Ramirez-Cacho et al. 2007 [68]8243017
Shuster & Lewin 1968 [69]301105
Silins 2007 [70]8244018

Intervention characteristics

Among the included studies, three interventions (23%) focused on self-stigma, three (23%) targeted social stigma and seven (54%) were categorized as structural stigma interventions. The interventions included a wide range of target groups and methods (Table 1). Nine interventions (69%) used approaches that included education and/or direct contact with people who have substance use disorders.

The self-stigma interventions targeted people with substance use disorders and included an Acceptance and Commitment Therapy (ACT) group [62], a skills training and vocational counseling program [67] and a surgical procedure to remove needle track-marks from injection drug users [69].

The social stigma interventions focused on the general public's attitudes towards substance use disorders. The interventions were comprised of educational factsheets [65], leaflets with photographs depicting positive stories of people with substance use disorders in recovery/ remission [63] and motivational interviewing [64].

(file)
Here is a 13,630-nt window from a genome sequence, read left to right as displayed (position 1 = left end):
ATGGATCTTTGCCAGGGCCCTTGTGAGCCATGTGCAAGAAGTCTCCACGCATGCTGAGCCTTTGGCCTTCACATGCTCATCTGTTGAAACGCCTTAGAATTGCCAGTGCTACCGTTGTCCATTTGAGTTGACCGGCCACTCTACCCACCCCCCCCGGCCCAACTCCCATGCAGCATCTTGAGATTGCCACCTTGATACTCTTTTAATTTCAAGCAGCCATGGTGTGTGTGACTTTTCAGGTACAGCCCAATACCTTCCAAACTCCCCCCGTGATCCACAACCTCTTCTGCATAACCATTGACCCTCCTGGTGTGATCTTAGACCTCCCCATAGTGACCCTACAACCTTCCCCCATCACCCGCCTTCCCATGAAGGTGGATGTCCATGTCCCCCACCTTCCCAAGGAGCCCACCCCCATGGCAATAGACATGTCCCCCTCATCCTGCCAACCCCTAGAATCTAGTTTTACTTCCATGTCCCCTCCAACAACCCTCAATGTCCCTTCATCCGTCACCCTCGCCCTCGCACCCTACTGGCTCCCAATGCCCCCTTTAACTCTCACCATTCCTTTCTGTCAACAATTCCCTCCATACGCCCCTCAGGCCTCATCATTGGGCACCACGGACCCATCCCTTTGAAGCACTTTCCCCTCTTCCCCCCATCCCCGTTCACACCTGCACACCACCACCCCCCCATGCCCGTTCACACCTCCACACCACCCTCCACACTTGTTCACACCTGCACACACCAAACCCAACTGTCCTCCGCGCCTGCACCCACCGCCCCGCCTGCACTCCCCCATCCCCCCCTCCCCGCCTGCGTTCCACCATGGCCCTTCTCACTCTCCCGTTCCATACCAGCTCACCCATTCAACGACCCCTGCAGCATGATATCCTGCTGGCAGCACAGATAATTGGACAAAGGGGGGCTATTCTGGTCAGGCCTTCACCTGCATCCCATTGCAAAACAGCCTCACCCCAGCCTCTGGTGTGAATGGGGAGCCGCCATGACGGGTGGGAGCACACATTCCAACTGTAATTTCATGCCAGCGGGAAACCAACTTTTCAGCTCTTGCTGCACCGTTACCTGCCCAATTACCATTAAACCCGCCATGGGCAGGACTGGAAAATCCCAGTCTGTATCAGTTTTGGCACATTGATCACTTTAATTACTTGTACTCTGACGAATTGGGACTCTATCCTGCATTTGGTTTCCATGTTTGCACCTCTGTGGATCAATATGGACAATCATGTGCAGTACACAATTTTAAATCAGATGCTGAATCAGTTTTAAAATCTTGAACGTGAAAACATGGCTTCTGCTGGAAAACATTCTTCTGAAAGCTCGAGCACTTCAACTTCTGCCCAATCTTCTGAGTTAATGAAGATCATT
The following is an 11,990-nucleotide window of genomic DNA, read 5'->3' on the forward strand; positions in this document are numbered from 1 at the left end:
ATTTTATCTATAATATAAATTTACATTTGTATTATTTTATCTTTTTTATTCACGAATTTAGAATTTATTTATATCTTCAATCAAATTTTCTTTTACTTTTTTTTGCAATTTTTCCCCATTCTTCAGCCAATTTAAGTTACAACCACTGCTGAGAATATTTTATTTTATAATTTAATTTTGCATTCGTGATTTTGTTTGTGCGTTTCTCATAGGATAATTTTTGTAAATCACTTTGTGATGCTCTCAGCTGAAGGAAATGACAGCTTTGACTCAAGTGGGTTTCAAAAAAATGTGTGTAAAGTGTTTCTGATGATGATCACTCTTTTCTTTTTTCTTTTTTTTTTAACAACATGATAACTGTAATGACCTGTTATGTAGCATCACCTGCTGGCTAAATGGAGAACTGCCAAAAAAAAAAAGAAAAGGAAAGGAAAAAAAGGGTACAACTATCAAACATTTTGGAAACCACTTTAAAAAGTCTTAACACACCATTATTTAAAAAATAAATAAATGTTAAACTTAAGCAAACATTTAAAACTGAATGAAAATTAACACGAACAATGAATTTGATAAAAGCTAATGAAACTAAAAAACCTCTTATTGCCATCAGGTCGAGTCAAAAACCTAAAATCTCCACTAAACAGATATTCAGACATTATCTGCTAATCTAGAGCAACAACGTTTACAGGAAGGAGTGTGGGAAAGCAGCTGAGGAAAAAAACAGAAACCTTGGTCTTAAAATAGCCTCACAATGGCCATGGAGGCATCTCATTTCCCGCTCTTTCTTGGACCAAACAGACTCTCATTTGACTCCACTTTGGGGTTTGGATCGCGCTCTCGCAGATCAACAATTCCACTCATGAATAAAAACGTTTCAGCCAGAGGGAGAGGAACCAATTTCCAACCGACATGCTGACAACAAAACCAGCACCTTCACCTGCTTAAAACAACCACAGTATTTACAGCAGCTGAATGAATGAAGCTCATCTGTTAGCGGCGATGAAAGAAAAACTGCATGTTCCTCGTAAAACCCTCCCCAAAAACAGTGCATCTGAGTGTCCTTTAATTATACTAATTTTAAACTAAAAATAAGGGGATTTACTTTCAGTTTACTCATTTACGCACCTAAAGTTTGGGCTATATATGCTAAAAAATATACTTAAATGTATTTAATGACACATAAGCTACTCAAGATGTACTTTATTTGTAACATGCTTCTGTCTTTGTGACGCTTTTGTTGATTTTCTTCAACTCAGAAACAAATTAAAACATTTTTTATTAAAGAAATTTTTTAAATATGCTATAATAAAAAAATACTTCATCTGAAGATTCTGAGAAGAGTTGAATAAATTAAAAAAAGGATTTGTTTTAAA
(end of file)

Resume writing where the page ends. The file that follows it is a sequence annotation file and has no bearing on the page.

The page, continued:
The majority of the structural stigma interventions were designed to improve attitudes of medical students towards people with substance use problems, including pregnant women. The approaches used included educational critical reflection techniques [59] and programs comprised of structured education and direct contact with people who have substance use disorders [60,66,68,70]. The remaining two structural stigma interventions targeted attitudes of police officers using a Crisis Intervention Team program [58] and substance use counselors using Acceptance and Commitment Training and multi-cultural training [61].

Stigma outcome measures

Standardized stigma-related measures were used in 11 (85%) studies; however, most underwent modification to suit the needs of the specific study. The interventions of two studies, which included a qualitative study, were not evaluated using established measures of stigma. The included studies assessed stigma outcomes using a wide variety of instruments (Table 1). For example, two self-stigma studies used standardized measures to assess internalized stigma [62], shame [62], perceived stigma [62], stigma-related rejection [62], self-image [67], social distance [67] and attitudes towards society [67]. The nine studies that evaluated public and structural stigma interventions using established instruments assessed social distance [58], level of comfort [60,66,68] and stigmatizing beliefs and attitudes towards substance use disorders [60,61,63–66,68,70]. Internal reliability was reported for 14 (64%) of the stigma-related outcomes measures included in the studies.